Financial services companies’ reputations took a battering in 2009 – have cash plan providers slipped under the radar or can employers have faith in their heritage? Emily Perryman reports
Cash plan providers have traditionally had a strong reputation, but the economic downturn is raising questions about their financial stability and accountability.
Unlike most insurance companies, not for profit cash plan providers do not have shareholders to actively scrutinise how the company is performing. Although cash plan providers have members, they are not necessarily financially astute investors who would take an interest in or understand the company’s balance sheet. While this may be fine during periods of economic stability, there are concerns that when cash plan providers make large losses they are not called to account in the same way that commercial organisations are.
The losses recorded by several cash plan providers for the year to 31 December 2008 have therefore gone largely unnoticed. However, figures obtained by Health Insurance show that HSA (now Simplyhealth) recorded a loss before tax of £39.5m in 2008, BHSF £1.45m and Medicash £0.77m. The accounts also show that some providers are eating into their reserves: HSA (now Simplyhealth) had a combined claims and expense ratio of 103.8% of earned premiums in 2008, Health Shield 111.5% and Medicash 103.1%. Brian Hall, sales and marketing director at BHSF, finds the excessive combined ratios particularly worrying, as it is a provider’s reserves that give it the security to pay claims.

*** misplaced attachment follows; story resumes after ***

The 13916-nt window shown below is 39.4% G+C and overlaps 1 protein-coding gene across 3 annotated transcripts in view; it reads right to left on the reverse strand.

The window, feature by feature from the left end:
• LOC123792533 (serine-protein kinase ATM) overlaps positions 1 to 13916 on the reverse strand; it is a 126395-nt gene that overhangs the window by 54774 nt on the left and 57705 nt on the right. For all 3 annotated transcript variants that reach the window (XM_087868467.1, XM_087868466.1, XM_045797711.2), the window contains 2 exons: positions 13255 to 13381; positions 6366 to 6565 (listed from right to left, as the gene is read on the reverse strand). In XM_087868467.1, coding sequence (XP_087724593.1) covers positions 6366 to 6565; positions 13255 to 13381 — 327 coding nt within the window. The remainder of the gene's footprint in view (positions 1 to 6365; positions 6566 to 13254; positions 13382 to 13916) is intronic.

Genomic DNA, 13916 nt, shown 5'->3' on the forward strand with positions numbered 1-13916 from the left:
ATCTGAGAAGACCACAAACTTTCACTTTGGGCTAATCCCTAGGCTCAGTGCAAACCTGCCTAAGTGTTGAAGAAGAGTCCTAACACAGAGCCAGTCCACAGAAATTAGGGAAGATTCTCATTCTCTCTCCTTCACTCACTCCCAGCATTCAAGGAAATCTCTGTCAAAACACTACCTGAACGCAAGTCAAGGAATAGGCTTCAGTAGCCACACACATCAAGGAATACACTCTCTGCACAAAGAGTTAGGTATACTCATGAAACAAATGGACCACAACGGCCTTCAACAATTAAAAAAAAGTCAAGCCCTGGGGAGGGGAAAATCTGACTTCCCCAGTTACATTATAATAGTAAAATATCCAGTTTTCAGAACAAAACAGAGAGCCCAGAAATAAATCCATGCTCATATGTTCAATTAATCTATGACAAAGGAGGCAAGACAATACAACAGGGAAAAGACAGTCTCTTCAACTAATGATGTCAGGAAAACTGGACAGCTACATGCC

“If these companies were commercial organisations their shareholders would be taking an active interest in the financial results and long-term future, but because they are in the not-for-profit arena no one asks. In the long-term providers who are currently running with excessive combined ratios will need to return to generating surpluses and strengthening their reserves and this could involve them charging policyholders more,” says Hall.
Providers with weak balance sheets could see their popularity among intermediaries start to wane. Most intermediaries will take a company’s financial stability into account when making a recommendation to their clients, and some have questioned the reasoning behind providers eating into their reserves.
Steve Herbert, head of benefits strategy at employee benefit consultants Origen, says: “For some this may have been a deliberate marketing gambit to up their profile and market share, but I suspect that the severity of the economic downturn has made some of these business decisions more questionable, or possibly an outright gamble, in terms of financial stability. Does it concern us? Absolutely. You would not survive as an intermediary unless you consider financial stability in recommendations.”
The strength of cash plan providers is also an important concern to clients, particularly since the onset of the recession. Amy Osmond, consultant at intermediary Lorica Consulting, says financial security is a key question that clients wish to focus on in tenders that have been submitted of late. And Paul Roberts, a consultant at healthcare intermediary IHC, says clients are curious at to how providers can offer high value benefits at low premiums.
“I have had customers question the sustainability of such a business strategy and have felt uneasy about this,” he says.